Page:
Harry Potter And The Three-Second Crime: Are We Vanishing The De Minimis Defense From Copyright Law?, Julie Cromer Sep 2005

Harry Potter And The Three-Second Crime: Are We Vanishing The De Minimis Defense From Copyright Law?, Julie Cromer

ExpressO

No abstract provided.


Breaking The Bank: Revisiting Central Bank Of Denver After Enron And Sarbanes-Oxley, Celia Taylor Sep 2005

Breaking The Bank: Revisiting Central Bank Of Denver After Enron And Sarbanes-Oxley, Celia Taylor

ExpressO

No abstract provided.


The Utility Of A Bright-Line Rule In Copyright Law: Freeing Judges From Aesthetic Controversy And Conceptual Separability In Leicester V. Warner Bros., John B. Fowles Mar 2005

The Utility Of A Bright-Line Rule In Copyright Law: Freeing Judges From Aesthetic Controversy And Conceptual Separability In Leicester V. Warner Bros., John B. Fowles

ExpressO

No abstract provided.


The Rave Act: A Specious Solution To The Serious Problem Of Increased Ecstasy Distribution Within The United States That Is Unconstitutionally Overbroad, Erin Treacy Sep 2004

The Rave Act: A Specious Solution To The Serious Problem Of Increased Ecstasy Distribution Within The United States That Is Unconstitutionally Overbroad, Erin Treacy

ExpressO

The RAVE Act amends the 1986 "Crackhouse Statute" on the assumption that electronic music concerts are comparable to crackhouses. This article submits that the rationale behind the former Crackhouse statute does not logically support the RAVE Act and that the new law, as enacted, is unconstitutionally overbroad, infringing upon First Amendment rights. This article shows that the “rave culture,” its associated drug use and electronic music performances (sometimes known as raves) are not inextricably linked. The article also explores policy arguments that may be asserted against the RAVE Act and provides suggestions on how to amend the existing statute to ...


Something Fishy, Tamara R. Piety Mar 2004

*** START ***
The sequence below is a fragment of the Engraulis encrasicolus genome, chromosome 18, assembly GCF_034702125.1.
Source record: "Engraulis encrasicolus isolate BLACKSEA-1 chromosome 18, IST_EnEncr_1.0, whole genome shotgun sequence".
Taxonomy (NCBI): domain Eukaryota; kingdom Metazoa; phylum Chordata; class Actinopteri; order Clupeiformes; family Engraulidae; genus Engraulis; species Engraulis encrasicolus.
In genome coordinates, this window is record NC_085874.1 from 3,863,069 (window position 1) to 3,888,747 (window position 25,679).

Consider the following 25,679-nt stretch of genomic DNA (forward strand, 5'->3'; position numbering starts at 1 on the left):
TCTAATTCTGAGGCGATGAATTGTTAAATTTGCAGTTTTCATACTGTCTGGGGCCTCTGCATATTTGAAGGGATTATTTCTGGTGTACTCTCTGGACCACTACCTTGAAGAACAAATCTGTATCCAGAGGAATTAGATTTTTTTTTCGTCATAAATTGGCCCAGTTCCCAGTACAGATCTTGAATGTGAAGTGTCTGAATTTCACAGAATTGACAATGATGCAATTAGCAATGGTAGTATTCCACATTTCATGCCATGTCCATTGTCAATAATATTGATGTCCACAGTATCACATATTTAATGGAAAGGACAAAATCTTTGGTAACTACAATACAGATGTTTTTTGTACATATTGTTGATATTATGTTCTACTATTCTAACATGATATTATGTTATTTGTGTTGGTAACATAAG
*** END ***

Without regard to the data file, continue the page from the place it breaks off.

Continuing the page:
Something Fishy, Tamara R. Piety

ExpressO

The story of how one law professor encountered "Moby-Dick" and found therein a reading that offered an opportunity to introduce students to several general themes that resound in the study of law including the question of the function of law, the role of interpretation by analogy, formalism and many others.


All The Lizards Stand And Say “Yes Yes Yes” : The Element Of Play In Legal Actions Against Animals And Inanimate Objects, Anna Pervukhin Oct 2003

All The Lizards Stand And Say “Yes Yes Yes” : The Element Of Play In Legal Actions Against Animals And Inanimate Objects, Anna Pervukhin

ExpressO

Legal actions against non-humans (whether animals or objects) were once widespread. They were viewed seriously and undoubtedly served important social functions. This article considers the possibility that some of these actions may have been playful as well. Certain aspects of legal actions against animals and objects-- occasional moments of levity, a preoccupation with formal rules, and a strong emphasis on imaginative transformation-- suggest that these actions had elements of play. The possibility is worth considering for two reasons. First, it may shed some light on a practice that has perplexed and disturbed commentators for centuries. Second, an examination of play ...